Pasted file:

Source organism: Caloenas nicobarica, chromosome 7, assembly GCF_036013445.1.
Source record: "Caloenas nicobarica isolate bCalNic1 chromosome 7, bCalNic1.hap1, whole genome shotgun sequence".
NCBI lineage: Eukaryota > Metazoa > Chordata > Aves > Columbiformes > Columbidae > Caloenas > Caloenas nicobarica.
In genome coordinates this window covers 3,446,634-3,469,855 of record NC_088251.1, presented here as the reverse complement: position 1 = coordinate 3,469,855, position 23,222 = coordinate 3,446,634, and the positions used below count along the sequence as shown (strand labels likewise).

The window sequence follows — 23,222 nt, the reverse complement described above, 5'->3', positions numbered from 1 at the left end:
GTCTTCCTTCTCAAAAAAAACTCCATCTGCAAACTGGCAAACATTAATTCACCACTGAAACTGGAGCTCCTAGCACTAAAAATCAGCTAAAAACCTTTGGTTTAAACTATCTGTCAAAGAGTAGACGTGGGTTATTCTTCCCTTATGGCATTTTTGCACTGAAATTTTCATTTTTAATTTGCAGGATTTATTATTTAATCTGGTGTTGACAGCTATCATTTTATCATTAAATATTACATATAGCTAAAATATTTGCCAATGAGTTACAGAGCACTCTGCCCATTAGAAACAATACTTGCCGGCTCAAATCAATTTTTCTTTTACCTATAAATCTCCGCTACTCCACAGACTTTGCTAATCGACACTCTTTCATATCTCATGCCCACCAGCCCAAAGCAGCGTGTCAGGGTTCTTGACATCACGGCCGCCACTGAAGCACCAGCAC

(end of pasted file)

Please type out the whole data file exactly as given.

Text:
Source organism: Caloenas nicobarica, chromosome 7, assembly GCF_036013445.1.
Source record: "Caloenas nicobarica isolate bCalNic1 chromosome 7, bCalNic1.hap1, whole genome shotgun sequence".
NCBI lineage: Eukaryota > Metazoa > Chordata > Aves > Columbiformes > Columbidae > Caloenas > Caloenas nicobarica.
In genome coordinates this window covers 3,446,634-3,469,855 of record NC_088251.1, presented here as the reverse complement: position 1 = coordinate 3,469,855, position 23,222 = coordinate 3,446,634, and the positions used below count along the sequence as shown (strand labels likewise).

The window sequence follows — 23,222 nt, the reverse complement described above, 5'->3', positions numbered from 1 at the left end:
GTCTTCCTTCTCAAAAAAAACTCCATCTGCAAACTGGCAAACATTAATTCACCACTGAAACTGGAGCTCCTAGCACTAAAAATCAGCTAAAAACCTTTGGTTTAAACTATCTGTCAAAGAGTAGACGTGGGTTATTCTTCCCTTATGGCATTTTTGCACTGAAATTTTCATTTTTAATTTGCAGGATTTATTATTTAATCTGGTGTTGACAGCTATCATTTTATCATTAAATATTACATATAGCTAAAATATTTGCCAATGAGTTACAGAGCACTCTGCCCATTAGAAACAATACTTGCCGGCTCAAATCAATTTTTCTTTTACCTATAAATCTCCGCTACTCCACAGACTTTGCTAATCGACACTCTTTCATATCTCATGCCCACCAGCCCAAAGCAGCGTGTCAGGGTTCTTGACATCACGGCCGCCACTGAAGCACCAGCAC